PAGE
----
The Gardens of Wakayama
· Visit Japan’s largest rock garden at Kongobu-ji
· Experience life in a temple with an overnight shukubo stay
Banryu-tei Garden at Kongobu-ji
The Banryu-tei, the largest rock garden in Japan, is located in Koyasan, at Kongobu-ji, the head temple for Koyasan Shingon Buddhism. At 2,340 square meters, this dry-landscape garden takes the form of two dragons, one male and one female, intertwined in a sea of clouds.
Kongobu-ji was originally founded as Seigan-ji in 1593 by Toyotomi Hideyoshi (1537–1598) upon the death of his mother. The temple was reconstructed towards the end of the Edo period (1603–1867) and was given its present name, Kongobu-ji, in 1869 at the dawn of the Meiji era (1868–1912).
The Banryu-tei was designed in 1984 and consists of 140 large granite rocks set amidst a cloudscape of pebbles and sand. The male and female dragons concealed in the swirling patterns of finely raked stones are tasked with protecting the Okuden; the inner building used to welcome highly esteemed guests such as the Emperor. The large rocks were brought over from Shikoku, the birthplace of Kobo Daishi (774–835), while the sand and pebbles were brought from Kyoto.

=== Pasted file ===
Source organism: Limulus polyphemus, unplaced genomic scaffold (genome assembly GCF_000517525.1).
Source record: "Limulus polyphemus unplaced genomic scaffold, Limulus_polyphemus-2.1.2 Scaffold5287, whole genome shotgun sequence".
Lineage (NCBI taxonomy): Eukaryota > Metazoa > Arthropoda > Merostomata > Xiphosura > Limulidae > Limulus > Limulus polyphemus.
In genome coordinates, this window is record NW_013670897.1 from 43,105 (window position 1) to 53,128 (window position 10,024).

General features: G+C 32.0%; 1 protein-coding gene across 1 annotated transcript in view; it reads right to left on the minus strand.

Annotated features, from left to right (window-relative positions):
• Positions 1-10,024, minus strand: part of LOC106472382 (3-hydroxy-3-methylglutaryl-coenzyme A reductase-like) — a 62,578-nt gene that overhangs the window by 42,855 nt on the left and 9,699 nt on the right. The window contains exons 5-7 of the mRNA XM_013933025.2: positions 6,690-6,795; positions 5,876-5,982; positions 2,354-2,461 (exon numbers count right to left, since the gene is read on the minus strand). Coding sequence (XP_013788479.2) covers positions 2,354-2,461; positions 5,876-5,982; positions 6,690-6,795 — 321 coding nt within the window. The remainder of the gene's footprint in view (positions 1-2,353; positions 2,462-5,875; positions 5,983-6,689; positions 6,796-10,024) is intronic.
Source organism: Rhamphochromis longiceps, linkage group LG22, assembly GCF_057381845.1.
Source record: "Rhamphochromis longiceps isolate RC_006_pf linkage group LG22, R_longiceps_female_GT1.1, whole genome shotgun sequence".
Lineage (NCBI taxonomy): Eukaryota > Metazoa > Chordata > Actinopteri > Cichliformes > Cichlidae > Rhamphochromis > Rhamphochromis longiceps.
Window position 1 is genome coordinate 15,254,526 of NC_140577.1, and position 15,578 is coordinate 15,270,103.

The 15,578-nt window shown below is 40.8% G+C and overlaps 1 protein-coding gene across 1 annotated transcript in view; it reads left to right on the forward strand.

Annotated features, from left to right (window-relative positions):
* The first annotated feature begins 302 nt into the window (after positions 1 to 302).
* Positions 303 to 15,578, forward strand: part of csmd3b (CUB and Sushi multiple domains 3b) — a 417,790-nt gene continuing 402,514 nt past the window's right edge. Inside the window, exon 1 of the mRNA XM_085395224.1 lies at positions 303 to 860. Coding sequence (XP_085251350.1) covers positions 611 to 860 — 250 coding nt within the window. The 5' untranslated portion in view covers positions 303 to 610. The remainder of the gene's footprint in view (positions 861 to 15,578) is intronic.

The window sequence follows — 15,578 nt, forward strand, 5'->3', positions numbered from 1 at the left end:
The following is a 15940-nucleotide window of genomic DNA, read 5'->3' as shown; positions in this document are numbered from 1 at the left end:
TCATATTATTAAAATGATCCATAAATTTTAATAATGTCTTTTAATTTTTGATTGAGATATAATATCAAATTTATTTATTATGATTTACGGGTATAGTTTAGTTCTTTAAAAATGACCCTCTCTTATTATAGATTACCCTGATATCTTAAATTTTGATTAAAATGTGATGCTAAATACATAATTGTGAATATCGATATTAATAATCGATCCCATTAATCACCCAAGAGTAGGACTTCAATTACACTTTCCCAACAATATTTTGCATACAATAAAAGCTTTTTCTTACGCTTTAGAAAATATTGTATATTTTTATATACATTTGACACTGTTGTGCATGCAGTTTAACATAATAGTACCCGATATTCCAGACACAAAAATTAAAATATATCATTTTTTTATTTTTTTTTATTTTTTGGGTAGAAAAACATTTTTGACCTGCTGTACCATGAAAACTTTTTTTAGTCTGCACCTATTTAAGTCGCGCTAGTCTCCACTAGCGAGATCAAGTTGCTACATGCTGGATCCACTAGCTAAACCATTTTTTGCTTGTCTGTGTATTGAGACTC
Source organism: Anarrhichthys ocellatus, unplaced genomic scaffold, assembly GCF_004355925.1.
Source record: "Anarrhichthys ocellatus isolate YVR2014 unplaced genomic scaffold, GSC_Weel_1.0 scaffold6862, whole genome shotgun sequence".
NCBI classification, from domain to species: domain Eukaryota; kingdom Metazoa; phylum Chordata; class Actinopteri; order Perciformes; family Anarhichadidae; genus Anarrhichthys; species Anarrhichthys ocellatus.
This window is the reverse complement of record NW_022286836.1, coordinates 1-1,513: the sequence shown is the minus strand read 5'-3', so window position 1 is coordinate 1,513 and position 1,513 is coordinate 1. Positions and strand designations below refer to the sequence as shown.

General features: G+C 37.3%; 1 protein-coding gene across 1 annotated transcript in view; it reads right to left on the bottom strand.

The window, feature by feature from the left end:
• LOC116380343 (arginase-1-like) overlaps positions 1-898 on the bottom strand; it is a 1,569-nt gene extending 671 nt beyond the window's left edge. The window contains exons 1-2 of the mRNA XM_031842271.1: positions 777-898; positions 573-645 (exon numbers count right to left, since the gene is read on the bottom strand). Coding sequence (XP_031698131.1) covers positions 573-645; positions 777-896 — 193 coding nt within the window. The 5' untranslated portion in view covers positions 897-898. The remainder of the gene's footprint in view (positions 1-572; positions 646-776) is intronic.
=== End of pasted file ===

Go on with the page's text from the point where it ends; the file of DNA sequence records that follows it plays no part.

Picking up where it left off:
Kongobu-ji Head Temple
Shukubo and the Gardens of Koyasan
Connect with nature and explore the depths of your spirituality in the temple gardens of Koyasan—the mountaintop temple complex at the heart of Shingon Buddhism— through a temple stay (shukubo). Many of the temples in Koyasan feature gardens with a variety of styles that incorporate the surrounding nature into their design. Some were created by Kobori Enshu (1579–1647), a famous garden planner and tea ceremony master active during the reign of the first Tokugawa shogun, Tokugawa Ieyasu (1543–1616).
Koyasan was first settled by the monk Kobo Daishi (774–835), after he returned from China following his discovery of Shingon Buddhism. The eight surrounding peaks of the mountain are said to resemble a lotus flower. The original monastery has expanded over the centuries to include 117 temples, 51 of which offer lodging for visitors.
A shukubo experience offers an unparalleled opportunity for visitors to experience temple life. Visitors can observe or participate in morning rituals, engage in meditation, and enjoy Buddhist vegetarian cuisine, also known as shojin ryori. Enjoy the beauty and serenity of Koyasan by staying overnight at one of the temples.